Hey Kids! Comics! #1: New from that rascally old provocateur Howard Chaykin. After the firestorm of controversy that greeted his last series, “The Divided States of Hysteria,” the creator decides to dial things back a bit and give us a family-friendly superhero title. ...JUST KIDDING! The master controversy-baiter is back with a history of the comics industry with the names changed to protect the innocent and the guilty and the rejoinder, “... althoug in the end everyone was guilty of something.” Chaykin has been working in the industry long enough that he’s likely accumulated lots of interesting stories on its origins. So I’m definitely interested in reading his take on them. Charitably speaking, Chaykin is an acquired taste at this point in his career, but the only thing I can really see derailing my interest is if his take on the industry’s seedy origins is attacked with enough evidence to destroy its credibility.
Deadly Class vol. 7: Love Like Blood: Bad news out of the way first -- this only collects four issues of the ongoing series instead of the usual five. The good news is that IT’S ANOTHER VOLUME OF “DEADLY CLASS!” This has consistently been the best of Rick Remender’s creator-owned titles and the previous volume ended with what is probably a career-best cliffhanger from the writer. I’ve been waiting for months to find out how it’s going to be resolved and the fact that this volume is slimmer than the previous ones isn’t going to change that. That being said...
East of West vol. 8 & East of West #39: It looks like “Deadly Class” isn’t the only title delivering a slimmer-than-usual collection as we’re only getting four issues of “East of West” in vol. 8. There is precedent for this back in vol. 4, but that volume was also rounded out by the inclusion of a sourcebook. All vol. 8 is promising us is that we’ll be catching up with the reunited Death and Babylon, which should still make for some fascinating drama and a potential beginning of the end. Creators Jonathan Hickman and Nick Dragotta initially said that they were looking for “East of West” to run for around 45 issues and if that’s still the case then the new arc that kicks off with #39 is likely going to be the final one. What should we be expecting from it? Probably Death dealing out lots of death if the catching-up with his son plays out the way I’m expecting it to.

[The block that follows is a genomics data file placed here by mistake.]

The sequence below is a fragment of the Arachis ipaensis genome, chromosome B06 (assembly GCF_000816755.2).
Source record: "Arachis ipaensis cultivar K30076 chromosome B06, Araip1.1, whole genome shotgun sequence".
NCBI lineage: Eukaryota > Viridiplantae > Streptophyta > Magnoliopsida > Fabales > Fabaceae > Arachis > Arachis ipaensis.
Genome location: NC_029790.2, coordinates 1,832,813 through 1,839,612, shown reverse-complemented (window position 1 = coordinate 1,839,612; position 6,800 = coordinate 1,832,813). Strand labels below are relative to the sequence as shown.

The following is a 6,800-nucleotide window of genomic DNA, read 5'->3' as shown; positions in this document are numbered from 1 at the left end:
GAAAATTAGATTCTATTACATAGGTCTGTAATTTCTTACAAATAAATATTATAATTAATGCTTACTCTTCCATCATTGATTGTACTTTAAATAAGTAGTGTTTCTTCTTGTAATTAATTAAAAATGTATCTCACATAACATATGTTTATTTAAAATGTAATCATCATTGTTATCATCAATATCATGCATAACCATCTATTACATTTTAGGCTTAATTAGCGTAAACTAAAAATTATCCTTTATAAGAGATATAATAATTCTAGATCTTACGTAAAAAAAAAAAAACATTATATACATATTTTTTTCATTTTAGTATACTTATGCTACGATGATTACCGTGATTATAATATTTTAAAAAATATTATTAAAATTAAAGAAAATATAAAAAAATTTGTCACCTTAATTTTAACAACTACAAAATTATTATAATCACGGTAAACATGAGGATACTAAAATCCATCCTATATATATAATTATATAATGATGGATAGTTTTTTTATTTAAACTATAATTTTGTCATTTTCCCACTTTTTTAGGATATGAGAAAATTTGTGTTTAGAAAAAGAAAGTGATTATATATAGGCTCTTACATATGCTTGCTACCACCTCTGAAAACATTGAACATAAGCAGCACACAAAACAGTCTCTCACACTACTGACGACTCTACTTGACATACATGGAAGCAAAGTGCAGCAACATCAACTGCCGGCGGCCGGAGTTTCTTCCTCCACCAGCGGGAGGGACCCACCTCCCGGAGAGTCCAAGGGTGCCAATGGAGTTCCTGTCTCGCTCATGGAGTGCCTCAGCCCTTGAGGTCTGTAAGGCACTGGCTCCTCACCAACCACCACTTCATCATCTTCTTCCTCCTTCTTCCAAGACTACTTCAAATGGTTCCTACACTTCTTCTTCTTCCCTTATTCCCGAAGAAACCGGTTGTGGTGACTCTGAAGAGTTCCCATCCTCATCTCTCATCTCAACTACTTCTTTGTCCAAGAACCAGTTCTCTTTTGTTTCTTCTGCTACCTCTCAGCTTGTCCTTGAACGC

Kill or Be Killed vol. 4: The final volume. According to the solicitation text vigilante Dylan has decided to commit himself to an asylum, but it doesn’t sound like that’s going to stop the demon that’s been plaguing him from the beginning to let him off the hook. I still think that the demon is a manifestation of Dylan’s mental illness, though creators Ed Brubaker and Sean Phillips have done their best to make me question that assumption over the course of the previous three volumes. I’m looking forward to seeing the issue finally resolved here, and to finding out whether or not Dylan is going to live through all this as well.
Sex Criminals vol. 5: Five-Fingered Discount: Apparently this is the rebound volume as the newly broken-up Jon and Suzie try to get back on their feet. It’s also the rebound volume in the sense that I’m hoping this series comes back from a more-depressing-than-it-should-have-been vol. 4. As things in this volume are described as becoming “more dangerous and complicated” I don’t think I should get my hopes up.
Stray Bullets: Sunshine and Roses vol. 2: As I was writing this, my latest order of comics arrived with vol. 1 of this series. It looks like creator David Lapham decided to publish the entirety of “Sunshine and Roses” first before collecting the series in trade paperback form. Why’d he wait? Most likely to maximize sales of the single issues first. If that worked out for him, then that’s great. I’m just glad that the series is finally being collected after all this time.